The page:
Dear John Allen,
I am sending in this contribution to the family newsletter for my mother who is busy preparing to attend a family reunion in Florida. She wrote this out in longhand and asked me to produce a readable copy for you.
Mom's contribution is a tribute to Marie Mayne, who meant a lot to so many of us. It was touching to read how Marie befriended my mother when she was a stranger to this area.
To think that so many years have passed, that both my dad and Marie are gone, and all we have are our memories of them. Thank goodness that they are all sweet ones; filled with love.
Mary E. Speyrer
Editor's Note: Mary, your letter accompanying your mother's tribute to Marie, in itself, is a tribute to Marie.
When I came to Louisiana to live many years ago - way back in 1945 - Tony, Marie's brother and I had been married just three years. He was from Leonville and I was from Ottumwa, Iowa. We had both been working in Washington, D.C. and met in 1941. Our first- born, Carole, was not quite two, and our oldest son, Dick, was born in May of '45. I'd come to Leonville to stay with my mother-in-law, Mrs. Antoine Speyrer, while Tony was overseas in the Navy (This was during WWII).
To me, I had come to a strange and different land; was not Catholic, and did not speak French. The food, and even the climate was different. But thanks to Mommo (as we called my mother-in-law) and especially to Marie, I was made to feel very much at home and soon learned to know and love everything about this part of Louisiana.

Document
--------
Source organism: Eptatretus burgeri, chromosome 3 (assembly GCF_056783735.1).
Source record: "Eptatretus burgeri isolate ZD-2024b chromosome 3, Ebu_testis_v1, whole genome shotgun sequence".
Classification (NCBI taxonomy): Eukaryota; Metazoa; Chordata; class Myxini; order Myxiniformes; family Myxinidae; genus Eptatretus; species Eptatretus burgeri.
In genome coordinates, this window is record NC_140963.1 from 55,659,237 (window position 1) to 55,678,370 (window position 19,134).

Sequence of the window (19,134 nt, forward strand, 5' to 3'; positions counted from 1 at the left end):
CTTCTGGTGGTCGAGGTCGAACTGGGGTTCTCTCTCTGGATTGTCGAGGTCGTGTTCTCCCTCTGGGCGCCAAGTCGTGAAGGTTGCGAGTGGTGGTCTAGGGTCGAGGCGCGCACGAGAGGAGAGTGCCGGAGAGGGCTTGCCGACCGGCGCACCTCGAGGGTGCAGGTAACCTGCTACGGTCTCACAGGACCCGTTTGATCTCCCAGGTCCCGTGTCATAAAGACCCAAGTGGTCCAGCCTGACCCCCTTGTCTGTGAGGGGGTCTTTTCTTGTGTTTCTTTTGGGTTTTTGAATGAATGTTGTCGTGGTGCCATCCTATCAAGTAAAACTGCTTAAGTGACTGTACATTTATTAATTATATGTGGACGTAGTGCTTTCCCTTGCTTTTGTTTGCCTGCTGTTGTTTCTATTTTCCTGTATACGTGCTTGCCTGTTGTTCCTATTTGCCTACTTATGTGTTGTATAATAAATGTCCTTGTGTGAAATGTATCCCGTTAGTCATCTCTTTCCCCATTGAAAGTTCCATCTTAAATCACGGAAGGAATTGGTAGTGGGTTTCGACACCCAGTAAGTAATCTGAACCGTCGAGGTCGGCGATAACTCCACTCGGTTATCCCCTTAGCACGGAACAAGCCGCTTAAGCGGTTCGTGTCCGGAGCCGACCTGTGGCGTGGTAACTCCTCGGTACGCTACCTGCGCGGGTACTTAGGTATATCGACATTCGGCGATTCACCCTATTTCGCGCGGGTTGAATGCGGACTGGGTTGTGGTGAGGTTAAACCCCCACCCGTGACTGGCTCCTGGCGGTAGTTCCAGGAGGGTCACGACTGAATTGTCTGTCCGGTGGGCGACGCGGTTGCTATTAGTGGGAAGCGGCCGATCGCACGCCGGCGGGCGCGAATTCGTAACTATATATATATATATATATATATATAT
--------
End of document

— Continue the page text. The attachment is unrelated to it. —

Marie was married to Neil Hayes - Papa Neil, as we called him. They were not blessed with children, and so Marie showered all her abundant maternal love on her nieces and nephews.
When my son Dick was born early on a morning in May, I roused Marie from a deep sleep to meet me at the hospital. Although Dick was born at 7:00 A.M. Marie stayed with me all day to be sure I would be alright and not too lonesome, as Tony was still overseas and did not return to the U.S. until that Fall. I very much appreciated her attention and I remember her kindness to this day.
All through the months of Tony's absence, Marie and Papa invited me to their house many times, thus relieving the boredom of being confined with two small children in the absence of a husband.
But Marie's kindnesses and thoughtfulness were not just confined to me and my little ones. I remember many occasions through the years when she came to the aid of a family member in need - as happens in many large families. I know that if Marie's younger brothers and sisters look back over the years, they too, will remember the times she helped.
I remember one time in particular when her little brother Jude, now Bishop of Lake Charles, was being ordained to the priesthood. A lovely reception for him was spearheaded by Marie, her sisters, and friends. She had saved "loose change" for several years and had accumulated a goodly sum to help with the expenses.
And when Mommo became too feeble to live by herself in Leonville, Marie took her into her own home and cared for her.
Such were some of the kindnesses of this lovely person. I know there are many, many more such instances I could relate, but there is not enough space to print them or time to relate them all. And so I will always remember Marie fondly and with love.
God bless you and keep you, Marie.